Many telemarketers make a living calling other businesses, rather than calling private residences or consumers. Surely, such normal business solicitations are exempt, right? Wrong. Business-to-business or "B2B" telemarketing is exempt from some, but not all of the telemarketing rules. For example, business to business telemarketing calls are subject to the same TCPA wireless calling restrictions as consumer (B2C) calls.
Business to business telemarketing and cell phones: Many autodialer laws and cell phone telemarketing laws apply even B2B. Even when only calling business to business, you still need written consent to autodial or autotext any cell phone, including a business cell phone. This is true even if the business owner publishes their cell phone online - you still need consent. The fact that they may put their number online or in a business directory does not give you any written consent to autodial them.
DNC lists and business to business telemarketing: While most B2B telemarketing calls are exempt from the National DNC list law, not every state exempts b2b telemarketing calls under local DNC laws. Per the FTC, when calling a business line, if you intend to sell or advertise non-durable office supplies or any products to the individual employees (individual insurance plans for example), then it is not treated as business to business telemarketing. Regardless, all B2B telemarketing should elect to scrub against the national and all state consumer DNC lists due to the risk related to dual purpose (mixed use) lines. There is no clear law on what a business line is, which means if you call a line thinking it's a business line, but it's also used for private purposes, you might be sued for violating DNC or other consumer protection laws. Scrub DNC to reduce the risk of accidentally calling consumer and mixed-use lines.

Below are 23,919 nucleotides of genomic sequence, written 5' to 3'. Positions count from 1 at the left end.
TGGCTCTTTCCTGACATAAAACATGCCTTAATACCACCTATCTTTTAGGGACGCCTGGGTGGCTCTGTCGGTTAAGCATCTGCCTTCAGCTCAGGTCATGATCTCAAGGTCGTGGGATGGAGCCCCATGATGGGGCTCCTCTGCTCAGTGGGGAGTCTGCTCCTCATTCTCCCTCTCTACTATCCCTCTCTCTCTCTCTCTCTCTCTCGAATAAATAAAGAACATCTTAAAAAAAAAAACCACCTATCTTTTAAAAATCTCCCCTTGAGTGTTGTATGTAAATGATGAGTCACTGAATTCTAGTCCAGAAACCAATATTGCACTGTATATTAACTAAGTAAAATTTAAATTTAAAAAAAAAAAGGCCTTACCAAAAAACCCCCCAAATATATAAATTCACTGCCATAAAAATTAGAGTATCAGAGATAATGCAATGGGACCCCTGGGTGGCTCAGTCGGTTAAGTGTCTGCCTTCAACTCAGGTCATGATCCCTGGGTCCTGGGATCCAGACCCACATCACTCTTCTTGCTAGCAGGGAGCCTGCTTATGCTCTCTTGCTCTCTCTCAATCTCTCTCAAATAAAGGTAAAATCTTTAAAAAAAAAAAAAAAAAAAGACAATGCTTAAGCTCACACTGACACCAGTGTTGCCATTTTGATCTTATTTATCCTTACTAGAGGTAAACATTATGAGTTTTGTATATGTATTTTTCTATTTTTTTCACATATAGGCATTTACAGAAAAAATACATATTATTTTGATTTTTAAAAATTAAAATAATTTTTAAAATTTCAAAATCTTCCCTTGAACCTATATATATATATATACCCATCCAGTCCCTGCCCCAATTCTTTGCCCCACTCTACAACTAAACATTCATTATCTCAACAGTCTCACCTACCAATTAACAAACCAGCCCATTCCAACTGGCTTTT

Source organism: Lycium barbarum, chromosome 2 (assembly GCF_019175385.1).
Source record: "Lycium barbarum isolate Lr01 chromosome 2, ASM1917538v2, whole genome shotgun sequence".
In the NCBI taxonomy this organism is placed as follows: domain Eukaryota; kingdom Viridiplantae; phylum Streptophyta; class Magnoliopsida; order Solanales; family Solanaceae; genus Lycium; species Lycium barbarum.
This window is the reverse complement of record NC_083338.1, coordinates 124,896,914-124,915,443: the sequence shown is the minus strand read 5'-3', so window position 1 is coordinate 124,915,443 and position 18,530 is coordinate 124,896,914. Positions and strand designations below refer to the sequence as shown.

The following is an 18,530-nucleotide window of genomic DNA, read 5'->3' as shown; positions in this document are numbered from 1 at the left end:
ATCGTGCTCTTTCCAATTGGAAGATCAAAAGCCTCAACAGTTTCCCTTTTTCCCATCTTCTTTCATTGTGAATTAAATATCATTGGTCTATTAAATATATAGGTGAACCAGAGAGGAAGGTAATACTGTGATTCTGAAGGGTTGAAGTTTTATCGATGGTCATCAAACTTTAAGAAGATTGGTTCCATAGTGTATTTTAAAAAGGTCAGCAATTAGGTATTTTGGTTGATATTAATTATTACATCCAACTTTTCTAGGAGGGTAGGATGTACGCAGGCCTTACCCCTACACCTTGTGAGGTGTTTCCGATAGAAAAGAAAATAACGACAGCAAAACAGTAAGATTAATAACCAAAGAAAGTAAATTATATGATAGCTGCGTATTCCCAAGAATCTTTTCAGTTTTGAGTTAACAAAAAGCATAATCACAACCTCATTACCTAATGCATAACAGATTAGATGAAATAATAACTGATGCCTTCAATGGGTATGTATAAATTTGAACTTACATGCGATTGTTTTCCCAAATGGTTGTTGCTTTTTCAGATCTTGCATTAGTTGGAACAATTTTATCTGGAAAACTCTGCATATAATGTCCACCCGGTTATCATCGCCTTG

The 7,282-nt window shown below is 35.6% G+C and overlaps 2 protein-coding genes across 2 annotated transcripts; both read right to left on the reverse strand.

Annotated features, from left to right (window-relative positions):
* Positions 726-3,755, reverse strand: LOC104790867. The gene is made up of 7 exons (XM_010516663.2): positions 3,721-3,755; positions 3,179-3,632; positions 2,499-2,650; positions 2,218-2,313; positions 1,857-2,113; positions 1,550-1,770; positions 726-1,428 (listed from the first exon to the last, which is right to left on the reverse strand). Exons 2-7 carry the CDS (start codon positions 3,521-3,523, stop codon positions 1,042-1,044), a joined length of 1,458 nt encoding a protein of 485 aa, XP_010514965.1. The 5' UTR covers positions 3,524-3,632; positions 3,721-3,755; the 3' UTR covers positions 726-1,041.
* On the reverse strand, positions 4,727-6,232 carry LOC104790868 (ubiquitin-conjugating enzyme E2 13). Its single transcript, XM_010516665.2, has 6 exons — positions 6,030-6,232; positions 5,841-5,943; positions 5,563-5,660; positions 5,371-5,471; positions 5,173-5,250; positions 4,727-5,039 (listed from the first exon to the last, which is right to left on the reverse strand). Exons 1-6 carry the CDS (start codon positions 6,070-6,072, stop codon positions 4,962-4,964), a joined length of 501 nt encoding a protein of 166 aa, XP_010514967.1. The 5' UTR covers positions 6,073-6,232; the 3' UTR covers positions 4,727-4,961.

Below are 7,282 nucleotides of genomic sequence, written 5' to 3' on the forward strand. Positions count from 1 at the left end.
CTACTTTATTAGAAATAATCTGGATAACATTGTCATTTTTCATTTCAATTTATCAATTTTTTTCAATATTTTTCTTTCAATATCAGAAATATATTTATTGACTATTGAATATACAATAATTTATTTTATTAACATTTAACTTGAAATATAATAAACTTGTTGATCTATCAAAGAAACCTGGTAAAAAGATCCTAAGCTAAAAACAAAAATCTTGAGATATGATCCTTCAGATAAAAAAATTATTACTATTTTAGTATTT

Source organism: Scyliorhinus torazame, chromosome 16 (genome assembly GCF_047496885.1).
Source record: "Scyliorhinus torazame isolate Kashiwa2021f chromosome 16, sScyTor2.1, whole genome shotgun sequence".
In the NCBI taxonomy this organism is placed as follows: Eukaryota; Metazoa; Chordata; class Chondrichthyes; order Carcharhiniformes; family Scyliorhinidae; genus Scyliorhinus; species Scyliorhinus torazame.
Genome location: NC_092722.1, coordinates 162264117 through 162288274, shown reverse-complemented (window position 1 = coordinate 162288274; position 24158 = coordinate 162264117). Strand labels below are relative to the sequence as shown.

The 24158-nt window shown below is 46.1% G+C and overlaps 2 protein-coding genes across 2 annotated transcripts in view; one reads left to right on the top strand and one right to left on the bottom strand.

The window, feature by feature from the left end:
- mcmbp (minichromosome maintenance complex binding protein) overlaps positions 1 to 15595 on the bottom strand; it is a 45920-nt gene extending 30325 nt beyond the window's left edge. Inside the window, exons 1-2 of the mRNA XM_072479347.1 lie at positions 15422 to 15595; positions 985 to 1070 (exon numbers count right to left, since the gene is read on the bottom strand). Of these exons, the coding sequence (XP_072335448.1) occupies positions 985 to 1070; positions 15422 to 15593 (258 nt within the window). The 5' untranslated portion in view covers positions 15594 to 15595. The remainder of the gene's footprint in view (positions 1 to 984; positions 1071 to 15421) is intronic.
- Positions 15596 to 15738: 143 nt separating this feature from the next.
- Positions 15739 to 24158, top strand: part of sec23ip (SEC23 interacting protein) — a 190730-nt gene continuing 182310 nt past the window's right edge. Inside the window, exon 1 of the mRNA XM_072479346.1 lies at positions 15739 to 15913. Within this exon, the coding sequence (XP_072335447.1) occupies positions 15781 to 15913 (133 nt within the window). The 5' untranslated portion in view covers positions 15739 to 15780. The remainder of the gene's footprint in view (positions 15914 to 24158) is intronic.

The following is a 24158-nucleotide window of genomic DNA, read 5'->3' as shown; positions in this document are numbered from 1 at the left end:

Business to business telemarketing and state licensing: Business to business telemarketers are exempt from many but not all state telemarketing licenses and telemarketing bonds. In many jurisdictions, business to business telemarketers need to register and place a bond before calling to or from those states.
Disclosures and other behavioral rules: In many states, time of day ("curfew"), holiday, and oral phone disclosures still apply even to b2b telemarketing. Also, b2b telemarketing callers must honor opt outs and adhere to many other behavioral rules that B2C marketers must follow.
For more information about business to business telemarketing, contact a telemarketing attorney.
DISCLAIMER: This site is a cursory summary only and likely contains errors and omissions. Nothing on this website is intended to create an attorney-client relationship between you and Allen, Mitchell & Allen PLLC. This is not legal advice. You should not act or rely on any information contained on this website without seeking the advice of an attorney.